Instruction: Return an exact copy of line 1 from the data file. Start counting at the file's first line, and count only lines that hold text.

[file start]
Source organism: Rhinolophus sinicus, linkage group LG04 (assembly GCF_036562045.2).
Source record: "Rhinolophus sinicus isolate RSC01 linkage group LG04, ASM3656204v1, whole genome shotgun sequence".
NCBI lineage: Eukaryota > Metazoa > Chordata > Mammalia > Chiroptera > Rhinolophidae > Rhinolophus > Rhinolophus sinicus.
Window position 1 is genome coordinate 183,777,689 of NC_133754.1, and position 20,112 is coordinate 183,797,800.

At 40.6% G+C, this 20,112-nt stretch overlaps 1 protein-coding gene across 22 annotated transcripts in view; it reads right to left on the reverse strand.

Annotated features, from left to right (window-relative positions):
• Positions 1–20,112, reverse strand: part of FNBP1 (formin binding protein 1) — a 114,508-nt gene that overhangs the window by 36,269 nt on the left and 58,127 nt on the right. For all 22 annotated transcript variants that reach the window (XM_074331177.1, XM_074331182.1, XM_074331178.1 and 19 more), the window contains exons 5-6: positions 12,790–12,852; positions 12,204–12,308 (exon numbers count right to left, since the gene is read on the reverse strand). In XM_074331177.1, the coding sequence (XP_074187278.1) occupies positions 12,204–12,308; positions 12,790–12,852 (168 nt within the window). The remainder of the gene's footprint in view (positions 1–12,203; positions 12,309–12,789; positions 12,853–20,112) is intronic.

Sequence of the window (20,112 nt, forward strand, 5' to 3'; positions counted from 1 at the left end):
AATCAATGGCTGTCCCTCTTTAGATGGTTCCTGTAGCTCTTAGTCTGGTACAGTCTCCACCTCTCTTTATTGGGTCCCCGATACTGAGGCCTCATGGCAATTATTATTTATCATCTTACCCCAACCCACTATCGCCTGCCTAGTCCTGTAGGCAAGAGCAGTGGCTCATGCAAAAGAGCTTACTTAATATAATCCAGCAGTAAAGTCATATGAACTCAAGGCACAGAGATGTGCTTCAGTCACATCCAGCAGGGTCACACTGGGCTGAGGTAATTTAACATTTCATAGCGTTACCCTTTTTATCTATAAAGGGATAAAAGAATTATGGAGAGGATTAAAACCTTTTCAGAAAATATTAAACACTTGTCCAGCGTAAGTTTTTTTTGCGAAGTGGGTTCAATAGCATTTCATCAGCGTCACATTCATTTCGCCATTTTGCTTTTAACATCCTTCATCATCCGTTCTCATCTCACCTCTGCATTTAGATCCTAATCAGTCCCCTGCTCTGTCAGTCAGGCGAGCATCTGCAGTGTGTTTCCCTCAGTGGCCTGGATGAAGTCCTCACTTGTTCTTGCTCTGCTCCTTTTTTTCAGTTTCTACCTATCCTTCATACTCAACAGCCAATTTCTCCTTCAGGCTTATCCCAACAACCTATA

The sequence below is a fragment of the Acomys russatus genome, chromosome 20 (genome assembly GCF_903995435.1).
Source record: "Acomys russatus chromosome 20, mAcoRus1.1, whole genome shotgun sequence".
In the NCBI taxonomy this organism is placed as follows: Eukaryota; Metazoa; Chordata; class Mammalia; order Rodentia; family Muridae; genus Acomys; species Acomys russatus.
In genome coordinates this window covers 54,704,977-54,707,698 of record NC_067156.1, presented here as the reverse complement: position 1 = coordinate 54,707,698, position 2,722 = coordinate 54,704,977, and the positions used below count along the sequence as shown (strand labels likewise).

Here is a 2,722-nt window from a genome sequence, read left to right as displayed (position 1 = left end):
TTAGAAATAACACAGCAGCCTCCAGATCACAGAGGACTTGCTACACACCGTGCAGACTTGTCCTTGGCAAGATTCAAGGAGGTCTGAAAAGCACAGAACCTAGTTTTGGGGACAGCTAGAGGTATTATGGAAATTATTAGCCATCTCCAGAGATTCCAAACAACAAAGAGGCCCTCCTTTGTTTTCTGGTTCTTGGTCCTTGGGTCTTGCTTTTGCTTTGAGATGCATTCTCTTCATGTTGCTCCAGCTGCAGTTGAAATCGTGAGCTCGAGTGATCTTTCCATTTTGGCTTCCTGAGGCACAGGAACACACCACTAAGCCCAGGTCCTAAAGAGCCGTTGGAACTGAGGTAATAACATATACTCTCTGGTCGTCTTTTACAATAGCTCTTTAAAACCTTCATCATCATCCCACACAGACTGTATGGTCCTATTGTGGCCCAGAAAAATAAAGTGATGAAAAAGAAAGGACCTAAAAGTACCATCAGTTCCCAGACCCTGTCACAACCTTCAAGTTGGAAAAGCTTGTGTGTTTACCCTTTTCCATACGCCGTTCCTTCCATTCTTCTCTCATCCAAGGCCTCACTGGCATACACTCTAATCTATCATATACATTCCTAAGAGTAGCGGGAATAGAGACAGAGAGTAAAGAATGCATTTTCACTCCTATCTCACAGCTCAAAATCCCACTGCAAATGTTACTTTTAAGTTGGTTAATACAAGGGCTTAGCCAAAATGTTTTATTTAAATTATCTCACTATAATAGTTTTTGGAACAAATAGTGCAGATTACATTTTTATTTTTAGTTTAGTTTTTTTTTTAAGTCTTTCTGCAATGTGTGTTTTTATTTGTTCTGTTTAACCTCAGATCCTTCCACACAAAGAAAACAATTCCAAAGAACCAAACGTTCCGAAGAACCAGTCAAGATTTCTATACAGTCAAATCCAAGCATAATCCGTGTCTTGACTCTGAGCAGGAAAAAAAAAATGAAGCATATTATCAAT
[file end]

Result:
Source organism: Rhinolophus sinicus, linkage group LG04 (assembly GCF_036562045.2).